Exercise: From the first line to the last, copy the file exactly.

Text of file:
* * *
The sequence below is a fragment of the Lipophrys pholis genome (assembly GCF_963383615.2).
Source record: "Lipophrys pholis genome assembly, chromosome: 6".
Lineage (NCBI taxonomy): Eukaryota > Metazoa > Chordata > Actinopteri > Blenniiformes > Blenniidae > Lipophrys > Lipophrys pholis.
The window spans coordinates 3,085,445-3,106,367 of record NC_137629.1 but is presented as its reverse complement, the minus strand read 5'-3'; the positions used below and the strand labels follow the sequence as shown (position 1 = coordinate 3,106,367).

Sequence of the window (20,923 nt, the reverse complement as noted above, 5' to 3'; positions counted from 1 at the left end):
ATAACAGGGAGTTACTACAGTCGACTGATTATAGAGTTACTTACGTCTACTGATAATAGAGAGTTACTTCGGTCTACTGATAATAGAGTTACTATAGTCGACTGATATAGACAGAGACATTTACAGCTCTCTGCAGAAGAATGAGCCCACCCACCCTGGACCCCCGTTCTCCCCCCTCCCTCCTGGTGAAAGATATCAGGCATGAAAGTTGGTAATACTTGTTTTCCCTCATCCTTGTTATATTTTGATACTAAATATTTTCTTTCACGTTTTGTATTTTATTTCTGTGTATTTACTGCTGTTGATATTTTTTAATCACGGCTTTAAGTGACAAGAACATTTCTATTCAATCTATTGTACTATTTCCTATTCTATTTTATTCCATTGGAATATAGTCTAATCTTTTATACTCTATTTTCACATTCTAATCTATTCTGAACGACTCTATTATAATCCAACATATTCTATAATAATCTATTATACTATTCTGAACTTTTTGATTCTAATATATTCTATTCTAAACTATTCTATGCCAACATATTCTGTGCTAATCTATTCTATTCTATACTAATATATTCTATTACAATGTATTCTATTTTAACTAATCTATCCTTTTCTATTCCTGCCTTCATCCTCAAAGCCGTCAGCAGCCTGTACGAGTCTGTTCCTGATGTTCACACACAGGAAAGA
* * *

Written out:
The sequence below is a fragment of the Lipophrys pholis genome (assembly GCF_963383615.2).
Source record: "Lipophrys pholis genome assembly, chromosome: 6".
Lineage (NCBI taxonomy): Eukaryota > Metazoa > Chordata > Actinopteri > Blenniiformes > Blenniidae > Lipophrys > Lipophrys pholis.
The window spans coordinates 3,085,445-3,106,367 of record NC_137629.1 but is presented as its reverse complement, the minus strand read 5'-3'; the positions used below and the strand labels follow the sequence as shown (position 1 = coordinate 3,106,367).

Sequence of the window (20,923 nt, the reverse complement as noted above, 5' to 3'; positions counted from 1 at the left end):
ATAACAGGGAGTTACTACAGTCGACTGATTATAGAGTTACTTACGTCTACTGATAATAGAGAGTTACTTCGGTCTACTGATAATAGAGTTACTATAGTCGACTGATATAGACAGAGACATTTACAGCTCTCTGCAGAAGAATGAGCCCACCCACCCTGGACCCCCGTTCTCCCCCCTCCCTCCTGGTGAAAGATATCAGGCATGAAAGTTGGTAATACTTGTTTTCCCTCATCCTTGTTATATTTTGATACTAAATATTTTCTTTCACGTTTTGTATTTTATTTCTGTGTATTTACTGCTGTTGATATTTTTTAATCACGGCTTTAAGTGACAAGAACATTTCTATTCAATCTATTGTACTATTTCCTATTCTATTTTATTCCATTGGAATATAGTCTAATCTTTTATACTCTATTTTCACATTCTAATCTATTCTGAACGACTCTATTATAATCCAACATATTCTATAATAATCTATTATACTATTCTGAACTTTTTGATTCTAATATATTCTATTCTAAACTATTCTATGCCAACATATTCTGTGCTAATCTATTCTATTCTATACTAATATATTCTATTACAATGTATTCTATTTTAACTAATCTATCCTTTTCTATTCCTGCCTTCATCCTCAAAGCCGTCAGCAGCCTGTACGAGTCTGTTCCTGATGTTCACACACAGGAAAGA